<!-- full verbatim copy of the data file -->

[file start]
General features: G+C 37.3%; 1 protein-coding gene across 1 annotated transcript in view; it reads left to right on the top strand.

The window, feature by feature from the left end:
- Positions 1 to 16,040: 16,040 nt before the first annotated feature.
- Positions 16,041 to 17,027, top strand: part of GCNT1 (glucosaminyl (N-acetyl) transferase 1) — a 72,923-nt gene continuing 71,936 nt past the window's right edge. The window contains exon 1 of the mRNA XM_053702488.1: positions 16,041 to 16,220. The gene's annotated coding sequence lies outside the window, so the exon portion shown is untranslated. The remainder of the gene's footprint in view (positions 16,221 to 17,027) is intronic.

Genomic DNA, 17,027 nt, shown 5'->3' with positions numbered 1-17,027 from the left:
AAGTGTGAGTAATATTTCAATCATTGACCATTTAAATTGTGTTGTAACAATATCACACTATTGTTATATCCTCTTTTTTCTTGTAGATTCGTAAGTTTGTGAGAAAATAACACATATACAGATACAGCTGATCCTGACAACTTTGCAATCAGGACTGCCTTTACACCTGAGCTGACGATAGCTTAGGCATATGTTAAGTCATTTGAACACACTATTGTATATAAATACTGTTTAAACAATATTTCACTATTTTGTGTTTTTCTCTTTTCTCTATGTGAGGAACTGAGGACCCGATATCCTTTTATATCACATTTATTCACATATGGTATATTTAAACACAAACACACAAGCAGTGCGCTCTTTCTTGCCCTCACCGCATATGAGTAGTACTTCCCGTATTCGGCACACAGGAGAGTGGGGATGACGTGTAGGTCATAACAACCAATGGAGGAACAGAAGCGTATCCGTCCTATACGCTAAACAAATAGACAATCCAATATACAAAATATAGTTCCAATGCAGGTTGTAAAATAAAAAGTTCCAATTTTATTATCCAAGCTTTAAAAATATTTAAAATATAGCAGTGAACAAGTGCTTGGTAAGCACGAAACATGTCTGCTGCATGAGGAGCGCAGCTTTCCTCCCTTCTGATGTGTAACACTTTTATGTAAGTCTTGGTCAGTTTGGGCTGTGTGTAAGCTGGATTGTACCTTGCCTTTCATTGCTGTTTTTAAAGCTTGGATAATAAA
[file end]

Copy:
General features: G+C 37.3%; 1 protein-coding gene across 1 annotated transcript in view; it reads left to right on the top strand.

The window, feature by feature from the left end:
- Positions 1 to 16,040: 16,040 nt before the first annotated feature.
- Positions 16,041 to 17,027, top strand: part of GCNT1 (glucosaminyl (N-acetyl) transferase 1) — a 72,923-nt gene continuing 71,936 nt past the window's right edge. The window contains exon 1 of the mRNA XM_053702488.1: positions 16,041 to 16,220. The gene's annotated coding sequence lies outside the window, so the exon portion shown is untranslated. The remainder of the gene's footprint in view (positions 16,221 to 17,027) is intronic.

Genomic DNA, 17,027 nt, shown 5'->3' with positions numbered 1-17,027 from the left:
AAGTGTGAGTAATATTTCAATCATTGACCATTTAAATTGTGTTGTAACAATATCACACTATTGTTATATCCTCTTTTTTCTTGTAGATTCGTAAGTTTGTGAGAAAATAACACATATACAGATACAGCTGATCCTGACAACTTTGCAATCAGGACTGCCTTTACACCTGAGCTGACGATAGCTTAGGCATATGTTAAGTCATTTGAACACACTATTGTATATAAATACTGTTTAAACAATATTTCACTATTTTGTGTTTTTCTCTTTTCTCTATGTGAGGAACTGAGGACCCGATATCCTTTTATATCACATTTATTCACATATGGTATATTTAAACACAAACACACAAGCAGTGCGCTCTTTCTTGCCCTCACCGCATATGAGTAGTACTTCCCGTATTCGGCACACAGGAGAGTGGGGATGACGTGTAGGTCATAACAACCAATGGAGGAACAGAAGCGTATCCGTCCTATACGCTAAACAAATAGACAATCCAATATACAAAATATAGTTCCAATGCAGGTTGTAAAATAAAAAGTTCCAATTTTATTATCCAAGCTTTAAAAATATTTAAAATATAGCAGTGAACAAGTGCTTGGTAAGCACGAAACATGTCTGCTGCATGAGGAGCGCAGCTTTCCTCCCTTCTGATGTGTAACACTTTTATGTAAGTCTTGGTCAGTTTGGGCTGTGTGTAAGCTGGATTGTACCTTGCCTTTCATTGCTGTTTTTAAAGCTTGGATAATAAA